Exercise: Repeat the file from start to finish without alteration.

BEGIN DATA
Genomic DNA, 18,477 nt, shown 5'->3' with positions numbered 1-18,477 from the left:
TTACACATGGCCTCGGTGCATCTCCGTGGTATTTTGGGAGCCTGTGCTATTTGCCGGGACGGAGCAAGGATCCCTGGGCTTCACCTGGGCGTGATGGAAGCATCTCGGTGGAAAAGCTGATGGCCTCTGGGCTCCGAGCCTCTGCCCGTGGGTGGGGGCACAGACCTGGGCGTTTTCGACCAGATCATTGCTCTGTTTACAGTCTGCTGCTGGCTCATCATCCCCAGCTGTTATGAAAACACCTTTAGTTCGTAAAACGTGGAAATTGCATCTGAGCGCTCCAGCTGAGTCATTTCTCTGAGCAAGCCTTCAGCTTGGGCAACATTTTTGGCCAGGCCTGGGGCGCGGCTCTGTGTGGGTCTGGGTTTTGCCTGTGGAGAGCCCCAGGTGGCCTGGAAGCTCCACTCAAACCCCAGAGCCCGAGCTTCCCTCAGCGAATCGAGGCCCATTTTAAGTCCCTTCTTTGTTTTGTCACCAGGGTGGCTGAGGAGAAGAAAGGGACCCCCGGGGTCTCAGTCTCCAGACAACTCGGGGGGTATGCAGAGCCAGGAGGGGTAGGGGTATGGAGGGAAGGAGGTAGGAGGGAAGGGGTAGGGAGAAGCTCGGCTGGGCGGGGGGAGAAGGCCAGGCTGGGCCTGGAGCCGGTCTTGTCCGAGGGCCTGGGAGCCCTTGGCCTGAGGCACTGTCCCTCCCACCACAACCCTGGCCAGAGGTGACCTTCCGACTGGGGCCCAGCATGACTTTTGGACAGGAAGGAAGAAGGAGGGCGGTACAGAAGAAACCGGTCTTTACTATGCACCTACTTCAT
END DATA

Genomic DNA, 18,477 nt, shown 5'->3' with positions numbered 1-18,477 from the left:
TTACACATGGCCTCGGTGCATCTCCGTGGTATTTTGGGAGCCTGTGCTATTTGCCGGGACGGAGCAAGGATCCCTGGGCTTCACCTGGGCGTGATGGAAGCATCTCGGTGGAAAAGCTGATGGCCTCTGGGCTCCGAGCCTCTGCCCGTGGGTGGGGGCACAGACCTGGGCGTTTTCGACCAGATCATTGCTCTGTTTACAGTCTGCTGCTGGCTCATCATCCCCAGCTGTTATGAAAACACCTTTAGTTCGTAAAACGTGGAAATTGCATCTGAGCGCTCCAGCTGAGTCATTTCTCTGAGCAAGCCTTCAGCTTGGGCAACATTTTTGGCCAGGCCTGGGGCGCGGCTCTGTGTGGGTCTGGGTTTTGCCTGTGGAGAGCCCCAGGTGGCCTGGAAGCTCCACTCAAACCCCAGAGCCCGAGCTTCCCTCAGCGAATCGAGGCCCATTTTAAGTCCCTTCTTTGTTTTGTCACCAGGGTGGCTGAGGAGAAGAAAGGGACCCCCGGGGTCTCAGTCTCCAGACAACTCGGGGGGTATGCAGAGCCAGGAGGGGTAGGGGTATGGAGGGAAGGAGGTAGGAGGGAAGGGGTAGGGAGAAGCTCGGCTGGGCGGGGGGAGAAGGCCAGGCTGGGCCTGGAGCCGGTCTTGTCCGAGGGCCTGGGAGCCCTTGGCCTGAGGCACTGTCCCTCCCACCACAACCCTGGCCAGAGGTGACCTTCCGACTGGGGCCCAGCATGACTTTTGGACAGGAAGGAAGAAGGAGGGCGGTACAGAAGAAACCGGTCTTTACTATGCACCTACTTCAT